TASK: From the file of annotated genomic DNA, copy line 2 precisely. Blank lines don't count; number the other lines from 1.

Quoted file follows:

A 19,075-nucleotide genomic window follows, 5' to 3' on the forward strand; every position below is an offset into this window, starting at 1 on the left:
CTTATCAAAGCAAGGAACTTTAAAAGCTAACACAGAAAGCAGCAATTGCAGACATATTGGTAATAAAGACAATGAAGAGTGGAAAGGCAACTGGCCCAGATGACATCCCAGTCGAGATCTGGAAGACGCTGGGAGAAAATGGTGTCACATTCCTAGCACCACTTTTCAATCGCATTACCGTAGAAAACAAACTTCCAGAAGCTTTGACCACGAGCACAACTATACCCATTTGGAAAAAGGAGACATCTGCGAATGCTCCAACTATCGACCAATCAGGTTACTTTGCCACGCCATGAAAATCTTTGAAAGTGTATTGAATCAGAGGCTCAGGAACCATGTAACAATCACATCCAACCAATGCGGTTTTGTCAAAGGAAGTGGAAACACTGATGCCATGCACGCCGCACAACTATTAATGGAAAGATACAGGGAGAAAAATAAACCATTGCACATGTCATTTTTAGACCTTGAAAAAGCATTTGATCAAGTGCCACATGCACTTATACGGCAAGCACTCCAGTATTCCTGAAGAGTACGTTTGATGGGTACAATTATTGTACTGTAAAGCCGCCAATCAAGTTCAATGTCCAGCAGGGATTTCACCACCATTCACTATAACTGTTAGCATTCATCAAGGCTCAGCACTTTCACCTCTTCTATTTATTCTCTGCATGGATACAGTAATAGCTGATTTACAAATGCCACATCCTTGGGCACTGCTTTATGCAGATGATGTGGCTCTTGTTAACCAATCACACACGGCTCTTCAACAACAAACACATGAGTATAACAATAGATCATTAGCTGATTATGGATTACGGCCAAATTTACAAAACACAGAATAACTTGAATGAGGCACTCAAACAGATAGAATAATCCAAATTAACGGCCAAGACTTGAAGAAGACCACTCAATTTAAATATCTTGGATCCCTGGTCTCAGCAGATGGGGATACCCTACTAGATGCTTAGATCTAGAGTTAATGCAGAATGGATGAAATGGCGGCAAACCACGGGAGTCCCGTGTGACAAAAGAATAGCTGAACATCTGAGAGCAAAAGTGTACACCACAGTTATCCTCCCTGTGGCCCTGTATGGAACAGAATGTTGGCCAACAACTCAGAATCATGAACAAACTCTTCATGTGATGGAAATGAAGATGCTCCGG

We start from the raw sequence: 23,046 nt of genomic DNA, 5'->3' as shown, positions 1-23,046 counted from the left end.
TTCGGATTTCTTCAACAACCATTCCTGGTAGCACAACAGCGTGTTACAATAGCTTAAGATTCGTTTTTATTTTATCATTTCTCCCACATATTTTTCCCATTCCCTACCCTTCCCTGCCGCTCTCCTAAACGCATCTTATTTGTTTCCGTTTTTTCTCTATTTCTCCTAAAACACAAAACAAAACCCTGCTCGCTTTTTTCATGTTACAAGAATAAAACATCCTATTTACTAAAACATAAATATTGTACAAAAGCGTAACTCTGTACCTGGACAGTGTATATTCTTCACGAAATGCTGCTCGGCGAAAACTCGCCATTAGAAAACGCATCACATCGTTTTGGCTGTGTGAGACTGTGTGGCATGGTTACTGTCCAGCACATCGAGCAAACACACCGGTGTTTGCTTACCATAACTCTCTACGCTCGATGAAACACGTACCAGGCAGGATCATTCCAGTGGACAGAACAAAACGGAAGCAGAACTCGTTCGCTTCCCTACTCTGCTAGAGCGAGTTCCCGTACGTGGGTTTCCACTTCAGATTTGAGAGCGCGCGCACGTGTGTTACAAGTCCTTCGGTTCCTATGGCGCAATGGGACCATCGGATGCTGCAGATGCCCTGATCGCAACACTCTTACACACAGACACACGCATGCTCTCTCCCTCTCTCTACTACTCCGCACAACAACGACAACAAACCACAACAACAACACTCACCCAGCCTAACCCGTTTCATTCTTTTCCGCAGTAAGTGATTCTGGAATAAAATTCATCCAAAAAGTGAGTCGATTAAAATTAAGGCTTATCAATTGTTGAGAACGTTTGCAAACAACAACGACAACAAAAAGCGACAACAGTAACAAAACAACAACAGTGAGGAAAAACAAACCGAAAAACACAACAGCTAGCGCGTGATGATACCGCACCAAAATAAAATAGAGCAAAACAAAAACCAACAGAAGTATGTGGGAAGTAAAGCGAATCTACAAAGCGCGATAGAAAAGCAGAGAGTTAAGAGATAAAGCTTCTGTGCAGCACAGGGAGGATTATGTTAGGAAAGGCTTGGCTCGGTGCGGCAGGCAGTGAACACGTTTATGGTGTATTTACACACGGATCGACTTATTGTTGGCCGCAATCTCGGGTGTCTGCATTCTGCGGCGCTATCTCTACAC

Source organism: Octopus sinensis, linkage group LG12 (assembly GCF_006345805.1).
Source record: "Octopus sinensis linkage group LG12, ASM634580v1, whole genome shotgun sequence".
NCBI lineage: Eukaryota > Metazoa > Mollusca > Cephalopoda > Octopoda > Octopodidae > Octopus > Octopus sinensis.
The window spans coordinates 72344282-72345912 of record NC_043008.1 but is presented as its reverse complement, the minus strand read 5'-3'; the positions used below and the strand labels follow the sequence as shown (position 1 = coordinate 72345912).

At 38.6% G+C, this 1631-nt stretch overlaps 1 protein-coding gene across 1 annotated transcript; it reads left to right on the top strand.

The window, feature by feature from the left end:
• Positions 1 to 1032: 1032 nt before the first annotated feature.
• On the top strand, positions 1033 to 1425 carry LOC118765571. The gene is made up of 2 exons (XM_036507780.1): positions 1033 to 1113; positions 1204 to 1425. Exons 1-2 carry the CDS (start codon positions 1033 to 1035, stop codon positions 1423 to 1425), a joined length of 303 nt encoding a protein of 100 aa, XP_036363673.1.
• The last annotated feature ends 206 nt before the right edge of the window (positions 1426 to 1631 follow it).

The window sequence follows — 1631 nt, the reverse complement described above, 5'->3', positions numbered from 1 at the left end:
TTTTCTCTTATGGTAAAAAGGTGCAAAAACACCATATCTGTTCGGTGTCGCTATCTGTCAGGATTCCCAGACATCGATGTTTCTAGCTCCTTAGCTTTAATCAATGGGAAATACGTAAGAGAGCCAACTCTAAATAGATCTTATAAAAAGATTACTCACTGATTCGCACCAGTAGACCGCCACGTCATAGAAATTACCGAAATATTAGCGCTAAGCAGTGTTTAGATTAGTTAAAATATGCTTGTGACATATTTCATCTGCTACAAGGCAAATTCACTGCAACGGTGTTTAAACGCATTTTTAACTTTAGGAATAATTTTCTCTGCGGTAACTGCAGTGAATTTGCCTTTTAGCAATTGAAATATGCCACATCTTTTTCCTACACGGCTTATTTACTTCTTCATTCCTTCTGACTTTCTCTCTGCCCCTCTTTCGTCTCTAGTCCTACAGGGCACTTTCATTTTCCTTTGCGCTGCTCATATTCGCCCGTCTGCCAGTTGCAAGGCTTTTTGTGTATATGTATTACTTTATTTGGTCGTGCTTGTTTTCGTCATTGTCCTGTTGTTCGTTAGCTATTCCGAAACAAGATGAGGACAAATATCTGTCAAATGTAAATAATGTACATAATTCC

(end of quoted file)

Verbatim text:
CTTATCAAAGCAAGGAACTTTAAAAGCTAACACAGAAAGCAGCAATTGCAGACATATTGGTAATAAAGACAATGAAGAGTGGAAAGGCAACTGGCCCAGATGACATCCCAGTCGAGATCTGGAAGACGCTGGGAGAAAATGGTGTCACATTCCTAGCACCACTTTTCAATCGCATTACCGTAGAAAACAAACTTCCAGAAGCTTTGACCACGAGCACAACTATACCCATTTGGAAAAAGGAGACATCTGCGAATGCTCCAACTATCGACCAATCAGGTTACTTTGCCACGCCATGAAAATCTTTGAAAGTGTATTGAATCAGAGGCTCAGGAACCATGTAACAATCACATCCAACCAATGCGGTTTTGTCAAAGGAAGTGGAAACACTGATGCCATGCACGCCGCACAACTATTAATGGAAAGATACAGGGAGAAAAATAAACCATTGCACATGTCATTTTTAGACCTTGAAAAAGCATTTGATCAAGTGCCACATGCACTTATACGGCAAGCACTCCAGTATTCCTGAAGAGTACGTTTGATGGGTACAATTATTGTACTGTAAAGCCGCCAATCAAGTTCAATGTCCAGCAGGGATTTCACCACCATTCACTATAACTGTTAGCATTCATCAAGGCTCAGCACTTTCACCTCTTCTATTTATTCTCTGCATGGATACAGTAATAGCTGATTTACAAATGCCACATCCTTGGGCACTGCTTTATGCAGATGATGTGGCTCTTGTTAACCAATCACACACGGCTCTTCAACAACAAACACATGAGTATAACAATAGATCATTAGCTGATTATGGATTACGGCCAAATTTACAAAACACAGAATAACTTGAATGAGGCACTCAAACAGATAGAATAATCCAAATTAACGGCCAAGACTTGAAGAAGACCACTCAATTTAAATATCTTGGATCCCTGGTCTCAGCAGATGGGGATACCCTACTAGATGCTTAGATCTAGAGTTAATGCAGAATGGATGAAATGGCGGCAAACCACGGGAGTCCCGTGTGACAAAAGAATAGCTGAACATCTGAGAGCAAAAGTGTACACCACAGTTATCCTCCCTGTGGCCCTGTATGGAACAGAATGTTGGCCAACAACTCAGAATCATGAACAAACTCTTCATGTGATGGAAATGAAGATGCTCCGG